The Keepin’ It Real award agoes to Bayless, who had the highest percentage of real and active followers (presumably inversely proportional to the legitimacy of his arguments). Runners up include his partner Smith and Zach Lowe of ESPN’s Grantland.

The Faker McPhony award goes to Grant Wahl of FOX Sports and Sports Illustrated, who has the highest percentage of fake followers. Runners up include Emma Carmichael of Deadspin and Mike Wilbon of ESPN.

The Dying Audience award goes to Don Banks of Sports Illustrated, who has the highest percentage of inactive followers. Runners up include Judy Battista of the New York Times and Gregg Doyel of CBS Sports.

The journalists representing baseball had the lowest percentage of real and active followers, while generalists had the highest. Of the major media outlets represented, ESPN, not including Grantland’s writers, had the highest percentage of real and active followers. FOX Sports, with their relatively small sample skewed by Grant Wahl’s lackluster numbers, had the highest percentage of fake followers.

Aside: Anecdotally speaking, it seems as though the older the journalist, the more likely he or she is to include his or her affiliation in their Twitter handle.

Adam Schefter is enormous. Yes, he has a higher than average percentage of fake accounts following him, but it’s understandable given his enormous following. His true following of approximately 864,000 is more than 200,000 followers higher than the next closest sports journalist.

Comments (25)

  1. Minus the dig at Philosophy students, this is great. I had an inkling that this was the case. I’d be curious to see the numbers or percentage breakdown of fake followers on the whole as your total numbers increase.

  2. I don’t agree with the use of inactive followers here. I have 0 tweets and less than 20 followers, am I an inactive user even though I check Twitter at work every 10 minutes? I suspect a large number of the inactive users are people like me that use Twitter as an information gathering tool without contributing themselves.

    • I concur. I check Twitter frequently and follow many of the people listed here. Yet I have 0 tweets and 0 (nonspam) followers, so this system would count me as spam.
      Not that I necessarily blame them. I would guess that users like me are the minority and most of the 0/0 accounts probably are spam. But I don’t actually know how one would test this.

    • If you have zero tweets, you’re simply not as valuable to a content provider as someone who is willing to share content. These metrics are primarily for their use. While you may be interacting through clicking yourself, it pales in comparison to an active reader who is much more likely to share.

      • But why aren’t those non-tweeting twitter users valuable? I don’t agree with that. Twitter followers who use twitter for information are just like people who read the newspaper: they absolutely count. I’m glad I read the comments, because this argument skews the statistics listed in the main article.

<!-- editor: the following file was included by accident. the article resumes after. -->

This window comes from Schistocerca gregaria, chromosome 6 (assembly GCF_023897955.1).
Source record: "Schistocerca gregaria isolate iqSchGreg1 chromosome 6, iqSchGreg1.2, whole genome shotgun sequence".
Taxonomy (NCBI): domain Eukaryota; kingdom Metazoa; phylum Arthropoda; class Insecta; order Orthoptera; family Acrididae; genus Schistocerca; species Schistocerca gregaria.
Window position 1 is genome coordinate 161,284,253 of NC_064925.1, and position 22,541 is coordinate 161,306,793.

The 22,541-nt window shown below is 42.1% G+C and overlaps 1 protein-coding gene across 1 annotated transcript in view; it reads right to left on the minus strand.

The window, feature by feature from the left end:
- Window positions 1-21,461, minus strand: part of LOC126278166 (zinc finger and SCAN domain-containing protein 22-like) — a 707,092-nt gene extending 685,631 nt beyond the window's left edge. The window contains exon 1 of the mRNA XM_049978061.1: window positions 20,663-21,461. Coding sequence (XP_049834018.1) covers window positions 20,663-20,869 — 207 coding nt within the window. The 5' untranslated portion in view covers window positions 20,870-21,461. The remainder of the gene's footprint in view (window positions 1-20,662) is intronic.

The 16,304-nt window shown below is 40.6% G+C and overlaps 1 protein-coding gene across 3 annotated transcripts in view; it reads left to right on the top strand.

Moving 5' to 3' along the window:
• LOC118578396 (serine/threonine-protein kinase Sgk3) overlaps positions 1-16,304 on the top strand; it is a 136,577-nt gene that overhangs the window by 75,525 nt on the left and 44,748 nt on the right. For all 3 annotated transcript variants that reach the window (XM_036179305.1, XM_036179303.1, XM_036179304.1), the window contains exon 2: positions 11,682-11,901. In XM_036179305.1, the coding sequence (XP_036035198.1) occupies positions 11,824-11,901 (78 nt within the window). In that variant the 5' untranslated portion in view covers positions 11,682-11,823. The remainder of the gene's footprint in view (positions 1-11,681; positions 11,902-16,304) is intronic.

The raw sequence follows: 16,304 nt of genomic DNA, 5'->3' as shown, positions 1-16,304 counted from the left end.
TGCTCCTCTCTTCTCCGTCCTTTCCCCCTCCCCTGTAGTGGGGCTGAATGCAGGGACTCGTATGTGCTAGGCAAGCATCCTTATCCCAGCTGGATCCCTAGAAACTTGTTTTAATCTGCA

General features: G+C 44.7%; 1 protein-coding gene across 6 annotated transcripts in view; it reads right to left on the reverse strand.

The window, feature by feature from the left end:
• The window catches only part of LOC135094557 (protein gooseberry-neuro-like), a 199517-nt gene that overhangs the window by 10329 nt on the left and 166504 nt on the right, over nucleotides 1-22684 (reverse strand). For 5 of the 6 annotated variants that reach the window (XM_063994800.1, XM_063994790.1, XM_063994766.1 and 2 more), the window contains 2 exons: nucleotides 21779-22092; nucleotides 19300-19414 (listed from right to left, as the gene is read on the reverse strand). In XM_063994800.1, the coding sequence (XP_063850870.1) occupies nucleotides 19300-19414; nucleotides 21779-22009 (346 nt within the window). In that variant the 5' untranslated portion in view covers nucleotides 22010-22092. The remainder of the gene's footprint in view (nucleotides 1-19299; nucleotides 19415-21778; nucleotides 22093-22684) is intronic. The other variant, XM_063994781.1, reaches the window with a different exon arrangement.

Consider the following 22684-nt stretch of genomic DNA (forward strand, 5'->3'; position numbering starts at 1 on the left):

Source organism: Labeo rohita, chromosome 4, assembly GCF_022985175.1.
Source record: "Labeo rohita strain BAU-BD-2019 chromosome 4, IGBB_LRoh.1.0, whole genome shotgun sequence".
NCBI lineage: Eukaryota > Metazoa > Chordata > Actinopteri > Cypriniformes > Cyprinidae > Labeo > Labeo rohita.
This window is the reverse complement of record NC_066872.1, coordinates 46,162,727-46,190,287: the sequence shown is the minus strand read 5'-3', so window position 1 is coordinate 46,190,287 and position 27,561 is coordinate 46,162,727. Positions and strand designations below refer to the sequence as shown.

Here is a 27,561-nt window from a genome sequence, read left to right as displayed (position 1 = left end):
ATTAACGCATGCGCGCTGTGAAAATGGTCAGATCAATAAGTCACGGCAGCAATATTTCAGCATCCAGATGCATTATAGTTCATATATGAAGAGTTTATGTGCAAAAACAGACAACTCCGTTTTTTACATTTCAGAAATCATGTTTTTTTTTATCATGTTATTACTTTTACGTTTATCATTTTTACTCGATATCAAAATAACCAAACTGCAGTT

• If this is what we’re after, why do we care about follower numbers at all? Let’s look at retweets, number of times a tweet has been favourited or mentioned, and the ultimate holy grail, number of click-throughs from a tweeted link.

        At any rate, your post seems to assume that none of the “inactive” users are actually being exposed to any given tweet made by one of the listed writers – something that is nowhere close to accurate. That’s what I was quibbling with.

      • Maybe a “fake” account is less valuable to advertisers, but in your article you were crediting these accounts to bots that one just “picks up” over time or can even purchase. In point of fact, this service can’t distinguish bot accounts from lurker accounts.

  3. poor Grant Wahl

  4. Interesting. After checking Status People, seems like I’m a spam follower because I only use Twitter to follow and never to post. So I have no tweets and few-to-no followers. Dunno how many more of this type of user there might be.

    • This was exactly my thought by reading their methodology. People who use twitter primarily like a Google Reader account sound like they’ll turn up as a “fake” user, even though they’re more like a lurker.

      I also don’t see why there are so many fake accounts out there. To what purpose would someone write a script for a twitter account that just randomly adds people? Is it designed to cover fake accounts created to boost someone else?

  5. I guess I always figured this, but it’s interesting seeing the actual numbers. The percentage of real/active followers is probably even lower than I thought.

    By comparison, I don’t write for any blog or website, and I’m at 80% “Good” (4% Fake).

  6. Interesting stuff. I’m curious as to how many real follower Dustin has.

  7. I think the “Fake” Column should be redefined; Because there are real people with real accounts who don’t tweet, but follow accounts, and then there are real fake accounts who follow fake people like me, @FrankDAngelo23.

  8. Some other interesting ones of note:
    Barack Obama 44/29/27
    Drew 7/23/70
    Andrew 12/32/56
    The Pope 20/28/52
    Sean Hannity 35/35/30
    …And then it told me I had to wait 15 minutes to get more.

  9. Since when was Wahl a writer for FOX? Does nobody do any fact checking here?

  10. First Take is satirical? Stephen A and Skip are fictional characters?

  11. What about Bill Simmons? I’d venture that he’s number one for sports columnists…

  12. It would be interesting to see how this data stacks up against Twitter users in other professions/fields.